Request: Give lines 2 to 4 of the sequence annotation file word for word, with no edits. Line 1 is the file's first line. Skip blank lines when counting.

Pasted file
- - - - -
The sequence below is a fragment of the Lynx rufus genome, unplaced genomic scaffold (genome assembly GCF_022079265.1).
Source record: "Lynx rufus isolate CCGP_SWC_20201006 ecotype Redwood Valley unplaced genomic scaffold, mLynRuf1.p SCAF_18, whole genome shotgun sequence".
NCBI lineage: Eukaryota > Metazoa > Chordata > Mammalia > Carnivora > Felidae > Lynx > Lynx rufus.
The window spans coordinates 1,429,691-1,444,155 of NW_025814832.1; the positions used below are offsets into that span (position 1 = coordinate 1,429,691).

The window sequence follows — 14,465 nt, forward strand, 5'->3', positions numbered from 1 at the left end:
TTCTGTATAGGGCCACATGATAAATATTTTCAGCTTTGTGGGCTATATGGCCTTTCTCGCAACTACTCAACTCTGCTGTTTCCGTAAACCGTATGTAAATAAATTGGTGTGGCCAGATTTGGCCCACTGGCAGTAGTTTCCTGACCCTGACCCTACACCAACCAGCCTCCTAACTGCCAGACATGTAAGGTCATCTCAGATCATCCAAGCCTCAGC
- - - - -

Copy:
Source record: "Lynx rufus isolate CCGP_SWC_20201006 ecotype Redwood Valley unplaced genomic scaffold, mLynRuf1.p SCAF_18, whole genome shotgun sequence".
NCBI lineage: Eukaryota > Metazoa > Chordata > Mammalia > Carnivora > Felidae > Lynx > Lynx rufus.
The window spans coordinates 1,429,691-1,444,155 of NW_025814832.1; the positions used below are offsets into that span (position 1 = coordinate 1,429,691).